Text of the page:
Opinion / Op-Ed Contributors

US can learn from China's Ukraine policy

By Mike Bastin (China Daily) Updated: 2015-02-11 07:47

US can learn from China's Ukraine policy

A woman reacts as she attends a rally in memory of people who died during shelling in the southern Ukrainian city of Mariupol on Saturday, in Kiev January 25, 2015. [Photo/Agencies]

The Ukraine crisis is front-page news again with German Chancellor Angela Merkel, French President Francois Hollande and Russian President Vladimir Putin to broker peace between Kiev and Ukrainian pro-independence insurgents. The three will meet in Minsk, capital of Belarus, with Ukrainian President Petro Poroshenko to find ways to restore permanent peace in Ukraine on Wednesday.

China, the engine of growth across the Asia-Pacific region, continues to work closely with Russia to build effective economic and political partnership, which should be seen as important beyond the bilateral relationship. But the international community doesn't do so.

It is good to see the German and French leaders involve more in Ukraine crisis even if it is more to prop up their own political fortunes than to broker a peace deal. But it is certainly not good to see US politicians visiting Ukraine, especially because when it comes to the United States' foreign policy, "foreign" and "policy" form a perfect oxymoron. Why? Because the world has always perceived the US foreign policy as bellicose and bombastic.

Ukraine is already battling its worst crisis. Now the intervention of US Secretary of State John Kerry threatens to deepen it. For example, Kerry and his fellow American politicians are hell-bent on providing military "aid" to Ukraine. Such belligerent attitude sharply contrasts with China's approach, characterised by patience and peaceful negotiations, to end the crisis.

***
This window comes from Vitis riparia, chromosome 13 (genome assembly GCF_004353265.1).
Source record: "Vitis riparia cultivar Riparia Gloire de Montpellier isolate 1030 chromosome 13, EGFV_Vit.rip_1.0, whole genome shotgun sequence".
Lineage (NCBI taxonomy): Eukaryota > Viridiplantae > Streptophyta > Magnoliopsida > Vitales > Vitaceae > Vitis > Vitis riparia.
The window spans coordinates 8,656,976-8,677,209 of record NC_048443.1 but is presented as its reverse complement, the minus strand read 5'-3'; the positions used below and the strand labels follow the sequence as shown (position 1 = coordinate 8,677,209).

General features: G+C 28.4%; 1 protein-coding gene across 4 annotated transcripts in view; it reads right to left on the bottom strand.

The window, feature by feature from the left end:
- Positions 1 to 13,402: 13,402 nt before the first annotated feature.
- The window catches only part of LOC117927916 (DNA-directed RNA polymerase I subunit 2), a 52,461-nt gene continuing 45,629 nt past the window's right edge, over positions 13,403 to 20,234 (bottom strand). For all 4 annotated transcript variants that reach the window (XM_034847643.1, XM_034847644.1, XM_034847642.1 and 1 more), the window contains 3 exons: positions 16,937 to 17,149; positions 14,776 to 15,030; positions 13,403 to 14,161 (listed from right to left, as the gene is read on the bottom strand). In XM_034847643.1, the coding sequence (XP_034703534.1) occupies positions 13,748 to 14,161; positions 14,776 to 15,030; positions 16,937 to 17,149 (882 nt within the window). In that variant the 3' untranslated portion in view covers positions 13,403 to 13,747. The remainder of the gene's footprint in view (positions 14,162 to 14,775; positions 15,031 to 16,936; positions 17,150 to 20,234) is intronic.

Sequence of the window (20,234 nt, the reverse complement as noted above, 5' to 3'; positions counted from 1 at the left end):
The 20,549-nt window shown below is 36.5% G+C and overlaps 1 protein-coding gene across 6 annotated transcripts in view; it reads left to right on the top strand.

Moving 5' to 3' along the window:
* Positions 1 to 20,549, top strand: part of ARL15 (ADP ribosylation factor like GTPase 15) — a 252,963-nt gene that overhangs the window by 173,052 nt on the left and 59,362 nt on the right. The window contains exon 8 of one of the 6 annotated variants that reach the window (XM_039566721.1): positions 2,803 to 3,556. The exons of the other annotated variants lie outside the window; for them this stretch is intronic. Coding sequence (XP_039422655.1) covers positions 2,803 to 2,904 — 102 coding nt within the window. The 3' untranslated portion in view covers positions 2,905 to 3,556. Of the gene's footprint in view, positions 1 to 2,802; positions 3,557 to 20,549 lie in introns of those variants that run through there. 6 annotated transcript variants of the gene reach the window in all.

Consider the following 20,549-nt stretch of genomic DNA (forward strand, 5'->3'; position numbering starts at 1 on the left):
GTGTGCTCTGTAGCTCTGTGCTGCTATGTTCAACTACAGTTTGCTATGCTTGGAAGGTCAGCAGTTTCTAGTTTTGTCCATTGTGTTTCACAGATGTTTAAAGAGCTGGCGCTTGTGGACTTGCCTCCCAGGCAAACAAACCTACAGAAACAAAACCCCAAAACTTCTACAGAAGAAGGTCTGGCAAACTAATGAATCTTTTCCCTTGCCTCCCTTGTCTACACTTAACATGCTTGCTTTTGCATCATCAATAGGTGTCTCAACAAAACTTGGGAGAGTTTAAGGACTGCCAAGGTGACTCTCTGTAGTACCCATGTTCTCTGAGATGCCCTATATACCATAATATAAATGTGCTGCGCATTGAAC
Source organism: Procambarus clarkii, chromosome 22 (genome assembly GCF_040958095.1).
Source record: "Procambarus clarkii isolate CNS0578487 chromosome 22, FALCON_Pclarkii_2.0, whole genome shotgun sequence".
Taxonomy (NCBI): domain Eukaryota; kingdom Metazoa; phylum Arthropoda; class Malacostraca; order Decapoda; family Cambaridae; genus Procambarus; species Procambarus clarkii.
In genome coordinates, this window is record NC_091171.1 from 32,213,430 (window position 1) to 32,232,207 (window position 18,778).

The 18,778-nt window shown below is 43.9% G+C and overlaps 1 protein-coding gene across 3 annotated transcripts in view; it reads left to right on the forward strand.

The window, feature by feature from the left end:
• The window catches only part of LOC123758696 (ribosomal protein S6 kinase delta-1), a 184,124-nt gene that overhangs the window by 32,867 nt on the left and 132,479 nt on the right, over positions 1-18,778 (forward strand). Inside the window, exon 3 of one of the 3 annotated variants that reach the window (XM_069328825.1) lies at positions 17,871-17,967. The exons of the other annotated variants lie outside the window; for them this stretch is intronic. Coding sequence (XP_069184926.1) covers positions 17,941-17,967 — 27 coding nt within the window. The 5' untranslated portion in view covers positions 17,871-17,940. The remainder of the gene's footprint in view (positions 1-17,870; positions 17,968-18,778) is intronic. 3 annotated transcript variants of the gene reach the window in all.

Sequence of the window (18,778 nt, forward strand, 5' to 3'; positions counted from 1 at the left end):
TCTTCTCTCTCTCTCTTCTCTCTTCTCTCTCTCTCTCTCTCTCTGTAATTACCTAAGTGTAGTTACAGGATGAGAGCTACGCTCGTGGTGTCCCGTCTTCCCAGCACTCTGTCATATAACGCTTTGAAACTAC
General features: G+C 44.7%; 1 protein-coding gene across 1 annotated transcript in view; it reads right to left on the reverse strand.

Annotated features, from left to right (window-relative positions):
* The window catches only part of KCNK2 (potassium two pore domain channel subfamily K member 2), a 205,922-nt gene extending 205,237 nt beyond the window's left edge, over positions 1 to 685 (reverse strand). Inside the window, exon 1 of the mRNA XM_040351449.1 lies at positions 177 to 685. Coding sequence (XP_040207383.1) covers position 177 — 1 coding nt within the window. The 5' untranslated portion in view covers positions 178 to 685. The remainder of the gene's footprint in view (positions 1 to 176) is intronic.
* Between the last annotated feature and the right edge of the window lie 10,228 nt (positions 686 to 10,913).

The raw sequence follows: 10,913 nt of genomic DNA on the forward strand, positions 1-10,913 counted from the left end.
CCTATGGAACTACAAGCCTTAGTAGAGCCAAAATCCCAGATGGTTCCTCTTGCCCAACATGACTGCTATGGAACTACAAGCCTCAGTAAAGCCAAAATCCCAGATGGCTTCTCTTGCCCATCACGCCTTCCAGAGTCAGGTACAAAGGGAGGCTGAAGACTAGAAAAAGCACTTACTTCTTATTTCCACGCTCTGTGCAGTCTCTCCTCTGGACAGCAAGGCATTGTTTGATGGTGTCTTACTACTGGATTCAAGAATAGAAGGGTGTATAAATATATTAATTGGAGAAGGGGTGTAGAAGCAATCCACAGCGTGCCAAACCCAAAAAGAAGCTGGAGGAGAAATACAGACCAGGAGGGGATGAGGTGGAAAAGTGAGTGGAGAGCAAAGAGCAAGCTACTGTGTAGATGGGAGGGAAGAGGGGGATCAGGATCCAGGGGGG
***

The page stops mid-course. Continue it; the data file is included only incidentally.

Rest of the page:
Even more alarming are comparisons by the US between the situation created by the Ukraine crisis and the Cold War. It smacks US hope to continue its hegemony. And the confrontational US involvement in Ukraine is not without precedents.

In their blind pursuit of superiority, the Americans have opposed China's initiatives to establish the Asian Infrastructure Investment Bank and Free Trade Area of the Asia-Pacific, which are aimed at generating common benefits and have been lauded by many countries and regions.

Traditional Chinese values continue to influence Beijing's domestic as well as foreign policies, which have also played a very important role in the country's incredible economic rise.

The US can learn from the Chinese approach and seek a negotiated settlement to the Ukraine crisis, for that is the only way to restore permanent peace in Ukraine.

The author is a visiting professor at the University of International Business and Economics in Beijing and a senior lecturer on marketing at Southampton Solent University's School of Business.

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